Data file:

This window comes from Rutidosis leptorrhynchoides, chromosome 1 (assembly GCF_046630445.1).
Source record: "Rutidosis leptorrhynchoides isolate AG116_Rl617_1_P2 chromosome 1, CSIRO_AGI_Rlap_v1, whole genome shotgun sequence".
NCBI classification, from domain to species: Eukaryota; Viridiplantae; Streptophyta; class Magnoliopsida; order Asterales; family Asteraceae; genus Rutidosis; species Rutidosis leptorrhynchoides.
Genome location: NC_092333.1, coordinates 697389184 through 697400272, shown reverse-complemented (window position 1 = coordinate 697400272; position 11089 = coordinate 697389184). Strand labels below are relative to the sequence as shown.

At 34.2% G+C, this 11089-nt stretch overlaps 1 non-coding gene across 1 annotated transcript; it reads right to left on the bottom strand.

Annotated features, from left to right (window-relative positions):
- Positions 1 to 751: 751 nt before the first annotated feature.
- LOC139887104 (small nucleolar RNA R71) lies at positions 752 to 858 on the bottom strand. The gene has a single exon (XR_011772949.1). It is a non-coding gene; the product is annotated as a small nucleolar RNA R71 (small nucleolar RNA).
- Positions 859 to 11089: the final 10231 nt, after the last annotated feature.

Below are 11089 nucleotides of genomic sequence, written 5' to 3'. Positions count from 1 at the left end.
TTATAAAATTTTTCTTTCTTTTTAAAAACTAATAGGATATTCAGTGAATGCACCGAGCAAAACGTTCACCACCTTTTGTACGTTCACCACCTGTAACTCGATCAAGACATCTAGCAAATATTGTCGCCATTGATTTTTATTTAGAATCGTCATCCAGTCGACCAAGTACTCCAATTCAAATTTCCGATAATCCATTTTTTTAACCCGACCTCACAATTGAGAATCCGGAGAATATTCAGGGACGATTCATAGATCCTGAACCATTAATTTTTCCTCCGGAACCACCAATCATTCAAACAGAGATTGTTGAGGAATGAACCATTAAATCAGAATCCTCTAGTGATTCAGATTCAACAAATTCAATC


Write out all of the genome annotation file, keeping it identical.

This window comes from Rutidosis leptorrhynchoides, chromosome 1 (assembly GCF_046630445.1).
Source record: "Rutidosis leptorrhynchoides isolate AG116_Rl617_1_P2 chromosome 1, CSIRO_AGI_Rlap_v1, whole genome shotgun sequence".
NCBI classification, from domain to species: Eukaryota; Viridiplantae; Streptophyta; class Magnoliopsida; order Asterales; family Asteraceae; genus Rutidosis; species Rutidosis leptorrhynchoides.
Genome location: NC_092333.1, coordinates 697389184 through 697400272, shown reverse-complemented (window position 1 = coordinate 697400272; position 11089 = coordinate 697389184). Strand labels below are relative to the sequence as shown.

At 34.2% G+C, this 11089-nt stretch overlaps 1 non-coding gene across 1 annotated transcript; it reads right to left on the bottom strand.

Annotated features, from left to right (window-relative positions):
- Positions 1 to 751: 751 nt before the first annotated feature.
- LOC139887104 (small nucleolar RNA R71) lies at positions 752 to 858 on the bottom strand. The gene has a single exon (XR_011772949.1). It is a non-coding gene; the product is annotated as a small nucleolar RNA R71 (small nucleolar RNA).
- Positions 859 to 11089: the final 10231 nt, after the last annotated feature.

Below are 11089 nucleotides of genomic sequence, written 5' to 3'. Positions count from 1 at the left end.
TTATAAAATTTTTCTTTCTTTTTAAAAACTAATAGGATATTCAGTGAATGCACCGAGCAAAACGTTCACCACCTTTTGTACGTTCACCACCTGTAACTCGATCAAGACATCTAGCAAATATTGTCGCCATTGATTTTTATTTAGAATCGTCATCCAGTCGACCAAGTACTCCAATTCAAATTTCCGATAATCCATTTTTTTAACCCGACCTCACAATTGAGAATCCGGAGAATATTCAGGGACGATTCATAGATCCTGAACCATTAATTTTTCCTCCGGAACCACCAATCATTCAAACAGAGATTGTTGAGGAATGAACCATTAAATCAGAATCCTCTAGTGATTCAGATTCAACAAATTCAATC